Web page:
Unfortunately, summer shoes and the All Weather LED Overshoe weren't a warm enough combination for me, the old chilblains complaining loudly under the bed sheets for about a fortnight after the first sub-zero ride. Also, my winter bike throws a lot of spray over my toes, despite the full-length guards – and some of this got through. That's the nature of neoprene, of course. On the plus side, breathability is excellent.
I tested size L, which Sealskinz' size guide describes as UK 9-11 (EU 43-46). That should be fine for my size 11s, but they looked small right out of the box and while neoprene offers some stretch, it's not that much. No more than enough to just get these over my lightest road shoe, in fact.
Getting the zip over the ratchet on my Mavics was an interesting challenge, and resulted in a peculiar bulge (on the shoe... stop sniggering at the back). If I'd been buying I might have gone up a size, though the Sealskinz site is insistent the sizing is accurate. The four sizes should cover anyone from UK size 3 to 14, though I have my doubts!
If you aren't sold on the lights, the All Weather is available without for £15 less than this £55 LED version. Around £40 to £55 seems to be a popular pitch for winter overshoes. We recently tested the Castelli Diluvio UL Shoecovers at £50 and liked them, though I'd argue the Sealskinz are better finished. Hydra Tech's Pro Pioggia Winter Overshoes are new to the market, and at £40 offer a balance between race cut and weather resistance.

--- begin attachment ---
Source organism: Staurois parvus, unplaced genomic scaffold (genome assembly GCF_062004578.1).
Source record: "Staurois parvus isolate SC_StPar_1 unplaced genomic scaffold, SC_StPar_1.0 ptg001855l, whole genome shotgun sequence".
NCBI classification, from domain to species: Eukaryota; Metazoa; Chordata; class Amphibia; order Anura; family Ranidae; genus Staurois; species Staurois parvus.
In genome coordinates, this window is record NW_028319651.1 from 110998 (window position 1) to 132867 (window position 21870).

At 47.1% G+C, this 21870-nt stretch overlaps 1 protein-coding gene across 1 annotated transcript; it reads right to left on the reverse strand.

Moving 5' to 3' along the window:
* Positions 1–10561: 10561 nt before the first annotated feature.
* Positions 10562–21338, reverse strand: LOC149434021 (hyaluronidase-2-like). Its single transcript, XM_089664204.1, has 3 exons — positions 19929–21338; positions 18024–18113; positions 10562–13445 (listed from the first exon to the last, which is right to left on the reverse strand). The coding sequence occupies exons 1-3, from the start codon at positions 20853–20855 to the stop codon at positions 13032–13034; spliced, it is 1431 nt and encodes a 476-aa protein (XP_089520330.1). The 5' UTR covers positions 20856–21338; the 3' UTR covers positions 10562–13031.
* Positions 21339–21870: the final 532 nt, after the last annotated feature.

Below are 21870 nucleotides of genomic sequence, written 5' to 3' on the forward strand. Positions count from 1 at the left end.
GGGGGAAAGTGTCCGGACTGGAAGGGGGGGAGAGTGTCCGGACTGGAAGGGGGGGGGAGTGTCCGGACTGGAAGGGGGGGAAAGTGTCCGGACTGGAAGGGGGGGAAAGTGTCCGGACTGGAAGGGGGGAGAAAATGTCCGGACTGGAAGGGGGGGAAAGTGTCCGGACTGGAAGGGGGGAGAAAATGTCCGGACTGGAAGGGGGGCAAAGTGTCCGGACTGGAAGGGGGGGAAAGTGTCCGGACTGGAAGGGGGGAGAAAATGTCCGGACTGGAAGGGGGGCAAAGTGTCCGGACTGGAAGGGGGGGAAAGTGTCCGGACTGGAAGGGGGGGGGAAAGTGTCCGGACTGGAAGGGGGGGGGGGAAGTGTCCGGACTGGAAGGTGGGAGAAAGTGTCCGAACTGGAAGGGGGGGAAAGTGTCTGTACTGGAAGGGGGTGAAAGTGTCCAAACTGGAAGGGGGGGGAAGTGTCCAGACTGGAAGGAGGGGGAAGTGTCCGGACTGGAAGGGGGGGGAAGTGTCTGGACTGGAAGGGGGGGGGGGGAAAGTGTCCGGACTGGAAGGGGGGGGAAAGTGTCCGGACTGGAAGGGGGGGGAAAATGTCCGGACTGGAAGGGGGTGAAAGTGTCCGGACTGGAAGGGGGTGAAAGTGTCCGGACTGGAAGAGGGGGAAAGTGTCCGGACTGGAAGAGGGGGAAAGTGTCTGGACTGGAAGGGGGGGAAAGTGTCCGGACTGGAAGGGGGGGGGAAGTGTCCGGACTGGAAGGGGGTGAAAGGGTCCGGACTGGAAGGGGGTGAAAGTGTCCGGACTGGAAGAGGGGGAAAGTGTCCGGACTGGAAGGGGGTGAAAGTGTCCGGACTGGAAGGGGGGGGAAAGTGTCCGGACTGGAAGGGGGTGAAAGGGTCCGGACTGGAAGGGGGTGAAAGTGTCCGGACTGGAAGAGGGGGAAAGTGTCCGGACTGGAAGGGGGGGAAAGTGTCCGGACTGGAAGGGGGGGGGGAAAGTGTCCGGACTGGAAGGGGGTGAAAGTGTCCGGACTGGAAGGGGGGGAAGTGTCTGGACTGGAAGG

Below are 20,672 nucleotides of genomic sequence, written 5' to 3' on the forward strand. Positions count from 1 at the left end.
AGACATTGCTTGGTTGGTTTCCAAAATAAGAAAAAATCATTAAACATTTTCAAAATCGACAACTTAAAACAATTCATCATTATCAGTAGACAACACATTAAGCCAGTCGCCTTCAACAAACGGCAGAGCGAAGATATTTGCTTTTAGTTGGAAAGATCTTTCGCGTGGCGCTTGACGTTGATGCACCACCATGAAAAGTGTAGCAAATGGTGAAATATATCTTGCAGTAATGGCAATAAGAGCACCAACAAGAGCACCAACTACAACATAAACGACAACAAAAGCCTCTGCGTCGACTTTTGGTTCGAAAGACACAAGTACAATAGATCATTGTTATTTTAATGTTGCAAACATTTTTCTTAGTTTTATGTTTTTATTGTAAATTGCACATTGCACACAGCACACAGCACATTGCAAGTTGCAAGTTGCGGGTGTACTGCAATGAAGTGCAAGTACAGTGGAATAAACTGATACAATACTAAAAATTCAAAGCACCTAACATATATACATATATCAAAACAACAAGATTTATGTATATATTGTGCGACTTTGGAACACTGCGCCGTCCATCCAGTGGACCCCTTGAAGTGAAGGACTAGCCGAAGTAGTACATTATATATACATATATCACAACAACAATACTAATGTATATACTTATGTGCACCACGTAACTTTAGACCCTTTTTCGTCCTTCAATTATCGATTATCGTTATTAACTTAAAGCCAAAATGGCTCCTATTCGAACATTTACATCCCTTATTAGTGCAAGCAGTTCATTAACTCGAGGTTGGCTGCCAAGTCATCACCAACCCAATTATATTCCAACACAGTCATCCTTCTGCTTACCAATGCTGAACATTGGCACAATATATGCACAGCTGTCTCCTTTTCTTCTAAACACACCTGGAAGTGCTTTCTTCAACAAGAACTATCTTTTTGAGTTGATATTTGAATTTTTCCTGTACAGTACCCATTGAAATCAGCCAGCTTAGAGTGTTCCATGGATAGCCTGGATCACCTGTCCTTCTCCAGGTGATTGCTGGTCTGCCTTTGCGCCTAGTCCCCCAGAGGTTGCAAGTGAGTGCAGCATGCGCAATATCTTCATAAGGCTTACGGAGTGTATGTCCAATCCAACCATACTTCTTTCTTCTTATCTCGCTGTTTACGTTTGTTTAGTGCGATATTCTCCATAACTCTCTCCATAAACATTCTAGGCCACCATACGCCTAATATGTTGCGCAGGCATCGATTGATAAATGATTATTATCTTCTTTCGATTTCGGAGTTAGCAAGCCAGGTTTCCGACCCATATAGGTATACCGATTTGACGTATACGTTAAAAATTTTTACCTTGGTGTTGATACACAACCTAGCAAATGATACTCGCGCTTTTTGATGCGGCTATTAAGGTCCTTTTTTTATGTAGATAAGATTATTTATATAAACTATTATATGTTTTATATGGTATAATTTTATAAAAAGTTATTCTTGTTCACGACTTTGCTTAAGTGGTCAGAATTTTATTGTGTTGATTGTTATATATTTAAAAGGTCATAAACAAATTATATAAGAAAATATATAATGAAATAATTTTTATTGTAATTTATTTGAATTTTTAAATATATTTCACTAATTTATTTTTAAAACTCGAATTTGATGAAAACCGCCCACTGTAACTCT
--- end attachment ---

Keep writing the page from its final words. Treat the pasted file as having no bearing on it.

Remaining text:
I haven't yet forgotten to remove the lights before putting these overshoes in the wash. I suppose it's only a matter of time. And even when you do remember, here's a pro tip – put them somewhere safe. Our cat had one down the back of the sideboard in no time.
Even if you do lose one or both flashy bits from Sealskinz All Weather LED overshoes, or they die in the laundry – or the cat – you'll still have a very good, robust and useful pair of overshoes.
Made-to-last overshoes with effective lighting at the heels, but a very tight fit
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road.cc test report
Make and model: Sealskinz All Weather LED Cycle Overshoe
Size tested: Large
Tell us what the product is for
Says Sealskinz, "We designed the All Weather LED Cycle Overshoe to keep you seen and protected out on the road. Riding in the dark is sometimes unavoidable, and staying safe out on the road is so important. These overshoes will not only keep you visible, but they'll also shield you from the rain and cold."
Tell us some more about the technical aspects of the product?
90% Neoprene, 7% Nylon, 3% Kevlar
Sizes small/medium/large/extra large
Integrated LED lights
Really well made, lovely stitching on the seams and a general air of quality all round.